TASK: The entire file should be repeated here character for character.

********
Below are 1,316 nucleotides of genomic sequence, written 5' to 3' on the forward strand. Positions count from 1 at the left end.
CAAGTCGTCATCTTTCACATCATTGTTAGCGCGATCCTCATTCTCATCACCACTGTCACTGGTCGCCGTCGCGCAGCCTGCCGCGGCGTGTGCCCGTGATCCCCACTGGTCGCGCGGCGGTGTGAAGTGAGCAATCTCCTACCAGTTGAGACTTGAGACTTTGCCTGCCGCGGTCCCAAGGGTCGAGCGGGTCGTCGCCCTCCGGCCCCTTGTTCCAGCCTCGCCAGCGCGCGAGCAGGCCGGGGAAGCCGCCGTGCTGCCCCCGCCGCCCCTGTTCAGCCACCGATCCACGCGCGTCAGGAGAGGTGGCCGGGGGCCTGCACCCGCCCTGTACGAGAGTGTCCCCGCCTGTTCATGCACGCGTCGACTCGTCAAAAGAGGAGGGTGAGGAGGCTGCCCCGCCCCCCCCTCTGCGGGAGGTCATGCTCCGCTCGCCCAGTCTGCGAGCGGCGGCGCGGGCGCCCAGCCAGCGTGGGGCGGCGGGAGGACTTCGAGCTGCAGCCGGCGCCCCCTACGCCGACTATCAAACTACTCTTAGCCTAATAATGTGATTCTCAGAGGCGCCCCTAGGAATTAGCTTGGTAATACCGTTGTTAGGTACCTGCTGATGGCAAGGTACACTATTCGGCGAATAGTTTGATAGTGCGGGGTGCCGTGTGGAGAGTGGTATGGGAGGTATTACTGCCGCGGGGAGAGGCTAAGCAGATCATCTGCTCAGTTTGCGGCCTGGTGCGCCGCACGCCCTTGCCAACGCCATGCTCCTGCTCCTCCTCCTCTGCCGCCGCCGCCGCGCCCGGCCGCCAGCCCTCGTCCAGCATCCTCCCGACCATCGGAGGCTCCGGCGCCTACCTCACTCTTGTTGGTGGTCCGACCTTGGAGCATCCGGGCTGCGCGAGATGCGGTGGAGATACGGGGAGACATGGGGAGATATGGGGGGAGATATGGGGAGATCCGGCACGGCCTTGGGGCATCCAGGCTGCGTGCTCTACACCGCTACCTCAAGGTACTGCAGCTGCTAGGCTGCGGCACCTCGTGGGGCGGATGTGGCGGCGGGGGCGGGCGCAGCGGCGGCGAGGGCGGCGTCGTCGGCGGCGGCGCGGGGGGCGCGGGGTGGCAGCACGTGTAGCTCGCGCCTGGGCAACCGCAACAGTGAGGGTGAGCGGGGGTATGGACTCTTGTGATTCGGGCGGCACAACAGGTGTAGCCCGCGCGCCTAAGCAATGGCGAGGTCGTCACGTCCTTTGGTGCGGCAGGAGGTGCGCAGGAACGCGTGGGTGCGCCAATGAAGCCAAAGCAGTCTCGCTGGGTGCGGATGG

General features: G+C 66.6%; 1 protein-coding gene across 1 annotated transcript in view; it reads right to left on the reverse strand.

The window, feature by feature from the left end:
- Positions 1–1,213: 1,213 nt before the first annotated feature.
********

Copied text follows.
Below are 1,316 nucleotides of genomic sequence, written 5' to 3' on the forward strand. Positions count from 1 at the left end.
CAAGTCGTCATCTTTCACATCATTGTTAGCGCGATCCTCATTCTCATCACCACTGTCACTGGTCGCCGTCGCGCAGCCTGCCGCGGCGTGTGCCCGTGATCCCCACTGGTCGCGCGGCGGTGTGAAGTGAGCAATCTCCTACCAGTTGAGACTTGAGACTTTGCCTGCCGCGGTCCCAAGGGTCGAGCGGGTCGTCGCCCTCCGGCCCCTTGTTCCAGCCTCGCCAGCGCGCGAGCAGGCCGGGGAAGCCGCCGTGCTGCCCCCGCCGCCCCTGTTCAGCCACCGATCCACGCGCGTCAGGAGAGGTGGCCGGGGGCCTGCACCCGCCCTGTACGAGAGTGTCCCCGCCTGTTCATGCACGCGTCGACTCGTCAAAAGAGGAGGGTGAGGAGGCTGCCCCGCCCCCCCCTCTGCGGGAGGTCATGCTCCGCTCGCCCAGTCTGCGAGCGGCGGCGCGGGCGCCCAGCCAGCGTGGGGCGGCGGGAGGACTTCGAGCTGCAGCCGGCGCCCCCTACGCCGACTATCAAACTACTCTTAGCCTAATAATGTGATTCTCAGAGGCGCCCCTAGGAATTAGCTTGGTAATACCGTTGTTAGGTACCTGCTGATGGCAAGGTACACTATTCGGCGAATAGTTTGATAGTGCGGGGTGCCGTGTGGAGAGTGGTATGGGAGGTATTACTGCCGCGGGGAGAGGCTAAGCAGATCATCTGCTCAGTTTGCGGCCTGGTGCGCCGCACGCCCTTGCCAACGCCATGCTCCTGCTCCTCCTCCTCTGCCGCCGCCGCCGCGCCCGGCCGCCAGCCCTCGTCCAGCATCCTCCCGACCATCGGAGGCTCCGGCGCCTACCTCACTCTTGTTGGTGGTCCGACCTTGGAGCATCCGGGCTGCGCGAGATGCGGTGGAGATACGGGGAGACATGGGGAGATATGGGGGGAGATATGGGGAGATCCGGCACGGCCTTGGGGCATCCAGGCTGCGTGCTCTACACCGCTACCTCAAGGTACTGCAGCTGCTAGGCTGCGGCACCTCGTGGGGCGGATGTGGCGGCGGGGGCGGGCGCAGCGGCGGCGAGGGCGGCGTCGTCGGCGGCGGCGCGGGGGGCGCGGGGTGGCAGCACGTGTAGCTCGCGCCTGGGCAACCGCAACAGTGAGGGTGAGCGGGGGTATGGACTCTTGTGATTCGGGCGGCACAACAGGTGTAGCCCGCGCGCCTAAGCAATGGCGAGGTCGTCACGTCCTTTGGTGCGGCAGGAGGTGCGCAGGAACGCGTGGGTGCGCCAATGAAGCCAAAGCAGTCTCGCTGGGTGCGGATGG

General features: G+C 66.6%; 1 protein-coding gene across 1 annotated transcript in view; it reads right to left on the reverse strand.

The window, feature by feature from the left end:
- Positions 1–1,213: 1,213 nt before the first annotated feature.